“Among Congo Pigmies”, published in 1933 was the write up of a series of excursions undertaken by the anthropologist Dr. Paul Schebesta to visit and study Pigmy tribes in the Congo. The excursions were part of a larger project taken on by Schebesta to investigate the “origins of man”. In carrying out his research, he stated his intention to focus on “aboriginal stocks” which, in his mind, must have had some inherent relation to original man, or the first civilizations of homo sapiens. His crude analogy has of course been replaced by more advanced theories and his unfortunate choice of language wouldn’t survive more than ten seconds in today’s halls of political correctness.
Schebesta’s unfortunate decision to correlate the lifestyle of the pigmies with that of “original man” is evident in the photographic style he employed to record his findings. With few exceptions, the pigmies are rendered as objects arranged purposefully for the camera. Instead of seeing them as they are, he sees them only as his own, turning and arranging them to face the camera in a state of distraction and discomfort.
Perhaps Schebesta’s predisposition to understand the pigmies in a way that best suited his purposes was also responsible for the lack of differentiation in his images not only between individuals of the same sex, but also between members of different sexes. By and large, all his subjects stand gazing at the camera, hands largely in the same positions. Costume and grooming is mostly the same from individual to individual, whether all men, all women, or some mix of the two.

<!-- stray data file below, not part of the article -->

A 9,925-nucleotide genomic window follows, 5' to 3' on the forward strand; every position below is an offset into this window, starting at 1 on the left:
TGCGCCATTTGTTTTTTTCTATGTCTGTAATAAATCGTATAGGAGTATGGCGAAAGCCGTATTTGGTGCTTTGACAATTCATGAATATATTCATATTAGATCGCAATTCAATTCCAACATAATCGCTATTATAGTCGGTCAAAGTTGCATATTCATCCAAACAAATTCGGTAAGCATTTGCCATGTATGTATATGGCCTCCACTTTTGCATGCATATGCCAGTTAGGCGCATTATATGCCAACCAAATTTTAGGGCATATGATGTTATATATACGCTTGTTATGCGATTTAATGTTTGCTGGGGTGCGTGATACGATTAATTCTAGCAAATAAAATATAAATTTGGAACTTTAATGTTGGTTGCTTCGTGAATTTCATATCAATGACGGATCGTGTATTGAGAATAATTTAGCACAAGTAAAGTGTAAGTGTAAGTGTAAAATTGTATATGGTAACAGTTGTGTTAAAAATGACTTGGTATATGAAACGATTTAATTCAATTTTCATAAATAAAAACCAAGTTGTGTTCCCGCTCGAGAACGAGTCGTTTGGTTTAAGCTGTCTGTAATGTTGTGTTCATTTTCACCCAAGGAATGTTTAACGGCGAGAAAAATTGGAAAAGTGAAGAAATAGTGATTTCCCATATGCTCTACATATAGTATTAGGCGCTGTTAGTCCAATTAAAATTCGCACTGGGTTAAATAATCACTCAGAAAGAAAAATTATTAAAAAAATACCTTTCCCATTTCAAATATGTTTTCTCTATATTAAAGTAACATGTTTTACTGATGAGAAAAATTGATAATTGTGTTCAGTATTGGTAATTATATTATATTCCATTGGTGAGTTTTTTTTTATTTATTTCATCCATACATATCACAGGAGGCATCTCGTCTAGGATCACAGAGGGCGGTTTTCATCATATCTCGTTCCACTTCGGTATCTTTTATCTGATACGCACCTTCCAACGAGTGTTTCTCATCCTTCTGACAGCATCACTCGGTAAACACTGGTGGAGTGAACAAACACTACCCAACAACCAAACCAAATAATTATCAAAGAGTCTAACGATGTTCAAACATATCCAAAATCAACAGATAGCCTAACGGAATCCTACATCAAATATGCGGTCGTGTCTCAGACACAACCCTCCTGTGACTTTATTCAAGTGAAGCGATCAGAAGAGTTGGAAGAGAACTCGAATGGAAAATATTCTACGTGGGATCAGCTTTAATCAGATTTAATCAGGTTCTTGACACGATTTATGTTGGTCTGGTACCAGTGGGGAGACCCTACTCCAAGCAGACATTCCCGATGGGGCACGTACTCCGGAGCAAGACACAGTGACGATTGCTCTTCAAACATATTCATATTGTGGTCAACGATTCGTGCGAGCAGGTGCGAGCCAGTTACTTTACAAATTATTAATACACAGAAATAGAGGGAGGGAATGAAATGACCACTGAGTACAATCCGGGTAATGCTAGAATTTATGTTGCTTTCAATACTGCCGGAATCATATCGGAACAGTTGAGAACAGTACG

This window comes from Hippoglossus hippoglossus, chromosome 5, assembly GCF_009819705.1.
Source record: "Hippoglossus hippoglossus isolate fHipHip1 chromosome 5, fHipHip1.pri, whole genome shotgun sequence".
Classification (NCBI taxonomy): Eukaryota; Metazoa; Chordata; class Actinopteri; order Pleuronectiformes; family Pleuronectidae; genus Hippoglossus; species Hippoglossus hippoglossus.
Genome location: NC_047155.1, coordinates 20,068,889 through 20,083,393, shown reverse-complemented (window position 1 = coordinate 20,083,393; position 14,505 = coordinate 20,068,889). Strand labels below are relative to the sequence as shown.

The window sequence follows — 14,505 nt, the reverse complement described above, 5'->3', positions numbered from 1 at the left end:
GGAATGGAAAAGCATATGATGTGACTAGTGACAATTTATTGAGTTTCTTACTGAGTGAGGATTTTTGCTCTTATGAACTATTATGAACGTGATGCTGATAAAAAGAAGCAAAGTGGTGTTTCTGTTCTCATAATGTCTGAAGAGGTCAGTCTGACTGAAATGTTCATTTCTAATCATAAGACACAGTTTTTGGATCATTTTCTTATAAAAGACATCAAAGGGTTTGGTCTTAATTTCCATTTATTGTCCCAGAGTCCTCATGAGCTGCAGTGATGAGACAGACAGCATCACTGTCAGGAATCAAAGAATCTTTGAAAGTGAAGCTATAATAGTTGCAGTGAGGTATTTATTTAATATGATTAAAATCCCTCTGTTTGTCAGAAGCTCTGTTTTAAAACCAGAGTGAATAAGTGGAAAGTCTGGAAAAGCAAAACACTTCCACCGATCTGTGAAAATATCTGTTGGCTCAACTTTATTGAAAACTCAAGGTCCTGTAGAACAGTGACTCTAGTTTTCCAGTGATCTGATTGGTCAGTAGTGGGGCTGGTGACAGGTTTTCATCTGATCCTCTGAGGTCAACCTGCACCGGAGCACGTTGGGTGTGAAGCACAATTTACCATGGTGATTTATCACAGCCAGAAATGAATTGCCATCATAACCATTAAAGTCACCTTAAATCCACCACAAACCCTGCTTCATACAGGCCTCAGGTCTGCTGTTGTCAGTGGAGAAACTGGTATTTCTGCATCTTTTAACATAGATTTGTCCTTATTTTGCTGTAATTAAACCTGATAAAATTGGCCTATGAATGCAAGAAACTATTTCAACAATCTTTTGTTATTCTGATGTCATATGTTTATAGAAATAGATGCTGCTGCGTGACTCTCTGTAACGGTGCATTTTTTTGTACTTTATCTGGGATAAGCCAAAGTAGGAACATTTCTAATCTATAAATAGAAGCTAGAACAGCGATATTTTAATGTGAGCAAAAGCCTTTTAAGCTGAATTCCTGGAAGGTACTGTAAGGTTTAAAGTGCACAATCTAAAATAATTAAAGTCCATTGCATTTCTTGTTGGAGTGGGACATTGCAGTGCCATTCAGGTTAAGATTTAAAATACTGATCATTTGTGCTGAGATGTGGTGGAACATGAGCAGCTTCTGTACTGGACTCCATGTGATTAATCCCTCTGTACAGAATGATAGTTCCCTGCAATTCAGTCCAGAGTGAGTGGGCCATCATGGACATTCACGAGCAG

The societies Schebesta studied are probably largely assimilated into mainstream society today, so we are left with largely romanticized and imagined versions of how these people lived prior to the invasion of foreign cultures into their world. This vision must in part be based on early studies such as those of Schebesta which more often than not propagated the idea of pigmies as undifferentiated, uncultured little people existing somewhere on the margins of civilized society.
When Schebesta first arrived in Africa on his 1929-1930 excursion, he first sought out the pigmies of the Itura region. His description of his first encounter shows his predisposition to caricature:
“My pigmy was quite unarmed. Around his loins flapped a dirty rag of plaited marumba bark, which hung apron wise between his legs. . .Though his legs, arms and chest were covered with a fairly thick coat of hair, my companion’s body was not nearly as hirsute as those of other pigmies I met later. To complete the picture, Agali was hideously ugly. I sought comfort in the hope that his fellow tribesmen might have more pleasant and attractive features. In this I was utterly mistaken. While Schebesta’s coarse treatment of the pigmies seems utterly outmoded today, hints of his programmatic dehumanization of these people still exist in the midst of today’s prevalent cultural and social insularity."